Not really sure how to start with this so I'm just going to jump into the facts.

  • I must give 5 days notice before I take any annual leave
  • Annual leave is lost and payment is not given in lieu if you do not take it by the end of the year
  • I only have around 6 weeks left in which to take ~3 weeks of annual leave
  • I asked for annual leave off for next week, which was approved a week ago.
  • Boss is now forcing me to go to a 'team building exercise' on one of the days I would otherwise be on annual leave (which he approved).
  • The last 'team building exercise' was booked whilst I was on annual leave that he mandated I take so that I could not decline the e-mail and my place was booked without me being asked at all.

I have repeatedly made it clear to my boss that I am not comfortable joining 'social' events in work over the past 9 months by not going to friday lunchtime and after work drinks and not going to the last social event that my boss booked in my absence without asking me.

This next event is during work time but also during the holiday which I was approved to take. I am now being forced to go to that event. I was not given the option of staying off due to my holiday; I go to it or move the holiday to another week. The event is a week today.

I do not wish to attend this social event, just like the others; I am not a social person, I do not like feeling out of control, I am incredibly anxious about this and I feel like I am being manipulated into going.

Whilst I understand why my boss wants me to go, I have expressed my disinterest and anxiousness about it to the point where I have booked a holiday off and he is completely aware of how much of an anxious person I am.

My contract states that I am to undertake any reasonable extra duties. I do not consider rafting a 'reasonable extra duty' given that I am a programmer. I do not want to quit over this, although it may come to if I keep getting invited to these events which I have made very clear I am not comfortable with doing and do not fall within my job description. At this point I am not concerned with how people think of me as a person, only how they think of me as a professional.

How can I communicate with my boss that I do not want to go to this social event, as I already have time off work scheduled and approved?

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    I don't really see a question anywhere in this rant. – Joel Etherton Sep 2 '15 at 14:21
  • What country are you in? I believe in the UK at least if a leave request has been approved they can't force you to cancel it. – Dustybin80 Sep 2 '15 at 14:22
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    @notasocialperson what is your goal? Without a goal or objective it's really hard to answer this. A great option might be "quit" - but depending on your goal/objective, that might be a terrible option. – enderland Sep 2 '15 at 14:22
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    @EdHeal, "Why not go? You might enjoy it." Your response reminds me of a remark by a sports coach that went beyond being politically correct to being, in one observer's words, "the kind of remark that gets tenured professors fired." Said coach snapped that "a woman who is being raped should relax and enjoy it." The OP isn't literally being raped, but he is being coerced after he has kept on saying, "No... No... No... No..." – Christos Hayward Sep 2 '15 at 20:19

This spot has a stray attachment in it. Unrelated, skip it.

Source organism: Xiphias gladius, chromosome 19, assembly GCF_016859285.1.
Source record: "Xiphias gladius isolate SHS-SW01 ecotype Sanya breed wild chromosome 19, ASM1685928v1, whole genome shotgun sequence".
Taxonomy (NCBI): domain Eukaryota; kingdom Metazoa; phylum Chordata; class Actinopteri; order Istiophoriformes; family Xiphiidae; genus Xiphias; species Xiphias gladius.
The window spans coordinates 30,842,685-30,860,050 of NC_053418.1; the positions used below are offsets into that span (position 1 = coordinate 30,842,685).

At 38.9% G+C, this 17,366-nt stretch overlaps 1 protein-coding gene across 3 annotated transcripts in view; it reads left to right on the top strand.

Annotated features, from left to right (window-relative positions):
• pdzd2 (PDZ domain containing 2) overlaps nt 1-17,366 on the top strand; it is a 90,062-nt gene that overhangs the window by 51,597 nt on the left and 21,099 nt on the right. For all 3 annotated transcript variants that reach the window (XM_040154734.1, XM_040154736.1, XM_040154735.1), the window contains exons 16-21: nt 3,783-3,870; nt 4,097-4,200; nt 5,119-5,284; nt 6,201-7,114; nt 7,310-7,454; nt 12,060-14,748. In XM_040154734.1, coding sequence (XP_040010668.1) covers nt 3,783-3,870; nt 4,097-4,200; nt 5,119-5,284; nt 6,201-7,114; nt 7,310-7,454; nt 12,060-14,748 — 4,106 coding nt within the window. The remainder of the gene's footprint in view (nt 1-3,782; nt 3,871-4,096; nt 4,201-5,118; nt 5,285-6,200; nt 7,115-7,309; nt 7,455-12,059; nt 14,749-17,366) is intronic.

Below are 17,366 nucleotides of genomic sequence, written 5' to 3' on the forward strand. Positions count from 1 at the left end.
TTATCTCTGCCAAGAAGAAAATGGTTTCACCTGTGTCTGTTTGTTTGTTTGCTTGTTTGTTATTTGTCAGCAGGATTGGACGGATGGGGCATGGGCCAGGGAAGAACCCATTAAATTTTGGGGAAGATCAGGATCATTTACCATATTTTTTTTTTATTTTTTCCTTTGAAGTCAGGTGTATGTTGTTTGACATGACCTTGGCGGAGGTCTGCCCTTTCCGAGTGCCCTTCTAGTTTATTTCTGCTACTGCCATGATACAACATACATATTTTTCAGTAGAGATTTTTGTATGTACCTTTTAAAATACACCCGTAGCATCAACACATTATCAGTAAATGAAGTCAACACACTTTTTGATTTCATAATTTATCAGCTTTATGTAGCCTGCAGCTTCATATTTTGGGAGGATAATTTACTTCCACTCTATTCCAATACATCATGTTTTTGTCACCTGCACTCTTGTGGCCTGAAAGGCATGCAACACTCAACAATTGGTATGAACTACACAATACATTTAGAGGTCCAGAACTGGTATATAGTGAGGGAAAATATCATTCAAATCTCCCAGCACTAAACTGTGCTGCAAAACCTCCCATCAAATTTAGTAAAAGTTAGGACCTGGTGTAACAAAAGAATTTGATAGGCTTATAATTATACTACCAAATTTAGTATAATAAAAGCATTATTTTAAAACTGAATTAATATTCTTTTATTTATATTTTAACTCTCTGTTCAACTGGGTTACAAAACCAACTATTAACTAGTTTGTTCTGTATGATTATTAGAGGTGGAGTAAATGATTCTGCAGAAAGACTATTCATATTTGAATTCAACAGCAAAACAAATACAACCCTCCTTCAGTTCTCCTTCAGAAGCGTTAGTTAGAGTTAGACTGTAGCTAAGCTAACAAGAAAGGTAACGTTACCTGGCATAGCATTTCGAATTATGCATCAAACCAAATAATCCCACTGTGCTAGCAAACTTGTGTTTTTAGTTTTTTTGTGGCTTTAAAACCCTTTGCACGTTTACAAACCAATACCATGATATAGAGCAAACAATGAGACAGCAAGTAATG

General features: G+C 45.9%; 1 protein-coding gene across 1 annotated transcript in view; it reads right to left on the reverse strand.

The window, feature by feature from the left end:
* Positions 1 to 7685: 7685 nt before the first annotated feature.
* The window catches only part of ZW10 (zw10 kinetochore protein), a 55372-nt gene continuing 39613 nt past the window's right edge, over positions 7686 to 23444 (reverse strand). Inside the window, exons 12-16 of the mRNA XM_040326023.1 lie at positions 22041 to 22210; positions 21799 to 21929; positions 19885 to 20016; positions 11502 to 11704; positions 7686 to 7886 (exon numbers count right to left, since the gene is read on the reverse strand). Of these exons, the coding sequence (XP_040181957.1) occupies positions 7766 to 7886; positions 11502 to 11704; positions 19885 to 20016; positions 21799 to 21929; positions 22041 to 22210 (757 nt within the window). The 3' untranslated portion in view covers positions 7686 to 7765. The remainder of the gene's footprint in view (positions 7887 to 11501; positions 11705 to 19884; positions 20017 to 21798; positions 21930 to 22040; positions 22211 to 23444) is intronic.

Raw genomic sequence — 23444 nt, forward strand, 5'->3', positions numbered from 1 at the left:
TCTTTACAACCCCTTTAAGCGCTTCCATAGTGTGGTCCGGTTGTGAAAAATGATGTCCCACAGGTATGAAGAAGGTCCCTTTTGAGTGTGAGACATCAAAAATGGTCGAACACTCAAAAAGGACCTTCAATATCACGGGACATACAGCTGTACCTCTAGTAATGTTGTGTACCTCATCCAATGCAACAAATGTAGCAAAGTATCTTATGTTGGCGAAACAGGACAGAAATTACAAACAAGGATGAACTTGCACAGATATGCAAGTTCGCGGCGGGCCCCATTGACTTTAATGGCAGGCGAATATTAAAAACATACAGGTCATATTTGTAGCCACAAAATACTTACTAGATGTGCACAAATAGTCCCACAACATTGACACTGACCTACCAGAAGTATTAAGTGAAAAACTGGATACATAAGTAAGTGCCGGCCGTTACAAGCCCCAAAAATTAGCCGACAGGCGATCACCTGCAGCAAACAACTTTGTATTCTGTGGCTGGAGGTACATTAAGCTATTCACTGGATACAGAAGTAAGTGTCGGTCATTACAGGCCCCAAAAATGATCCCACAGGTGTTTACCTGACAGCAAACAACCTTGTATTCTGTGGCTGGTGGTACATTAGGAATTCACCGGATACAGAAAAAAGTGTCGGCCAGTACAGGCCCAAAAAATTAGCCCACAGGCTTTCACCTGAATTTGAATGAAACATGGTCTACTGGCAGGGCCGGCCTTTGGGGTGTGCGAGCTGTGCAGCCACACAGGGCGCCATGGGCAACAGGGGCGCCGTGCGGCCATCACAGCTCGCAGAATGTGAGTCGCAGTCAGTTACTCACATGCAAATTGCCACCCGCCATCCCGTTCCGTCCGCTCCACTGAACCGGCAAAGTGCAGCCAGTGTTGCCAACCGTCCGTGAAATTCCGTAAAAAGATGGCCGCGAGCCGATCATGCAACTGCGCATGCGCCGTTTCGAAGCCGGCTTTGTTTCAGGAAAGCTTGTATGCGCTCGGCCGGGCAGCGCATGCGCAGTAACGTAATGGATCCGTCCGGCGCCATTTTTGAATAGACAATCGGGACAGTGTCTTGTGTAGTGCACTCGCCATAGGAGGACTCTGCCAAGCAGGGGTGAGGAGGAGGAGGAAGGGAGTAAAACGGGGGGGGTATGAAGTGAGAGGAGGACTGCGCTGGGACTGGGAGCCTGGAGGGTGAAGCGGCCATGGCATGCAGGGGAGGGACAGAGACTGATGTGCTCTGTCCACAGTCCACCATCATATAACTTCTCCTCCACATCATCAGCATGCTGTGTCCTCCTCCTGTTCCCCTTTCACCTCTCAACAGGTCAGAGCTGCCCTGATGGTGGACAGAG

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    So have you actually told your boss you do not like going to social events? Not just hinted at it by not showing up to other events? Not showing up to other events, like mentioned in your post, does not mean your boss explicitly knows this about you. If you already have scheduled time off, then for me that is a valid excuse. As for the anxiousness, you might want to try to attend more social events since it sounds like you have social anxiety, and it will not get better by avoiding situations. Also if you need to, visit a therapist to get more advice on how to deal with anxiety. – ClosDesign Sep 2 '15 at 20:27

Background - what in the world is your boss thinking?

I had previously written this as a comment, but I think it's worth expanding into an answer:

Part of me wonders if the reason the boss is so insistent on the OP going is because the boss feels the OP is not part of the team at all given the "I don't want to do things with the team, ever" attitude. Some bosses assume "team building" fixes these issues..

Some things to keep in mind:

  • Your boss probably thinks you hate the team/dislike everyone. People who go through efforts to not associate with a team generally have a poor reflection professionally (and personally). No one in a company wants to work with a lone ranger who never associates with other people. The only people who "get away" with this for a long time are people who are ridiculously good. Otherwise it starts to reflect poorly on them professionally.
  • Team dynamics are important. How your entire team functions is important to other people. You may not believe it affects you (we'll get to that later) but a good team has a cohesive team feeling. Each team gets there differently because everyone is different.
  • Your boss probably sees this as a problem to fix. It's likely that your attitude comes across as "I am too good for this team to go to this activity" and your boss probably wants to help you fix that.

I suspect part of the reason your boss is so insistent is that they feel you are antisocial and do not fit into the team fine (and perhaps even other members of the team feel this way, too).

Some bosses just assume that teambuilding/networking things are a magic fix to this problem. For some people, they are, for others.. well they aren't.

Background - what are people feeling?

Many people, especially technical people, like to think feelings don't exist.


I have repeatedly made it clear to my boss that I am not comfortable joining 'social' events in work over the past 9 months by not going to friday lunchtime and after work drinks and not going to the last social event that my boss booked in my absence without asking me.

Your boss probably feels this attitude makes it difficult for you to be a valuable member of the team. Depending on how extroverted or how much of a feeler your boss is, they may even feel this as a personal rejection. This is a real feeling they probably have.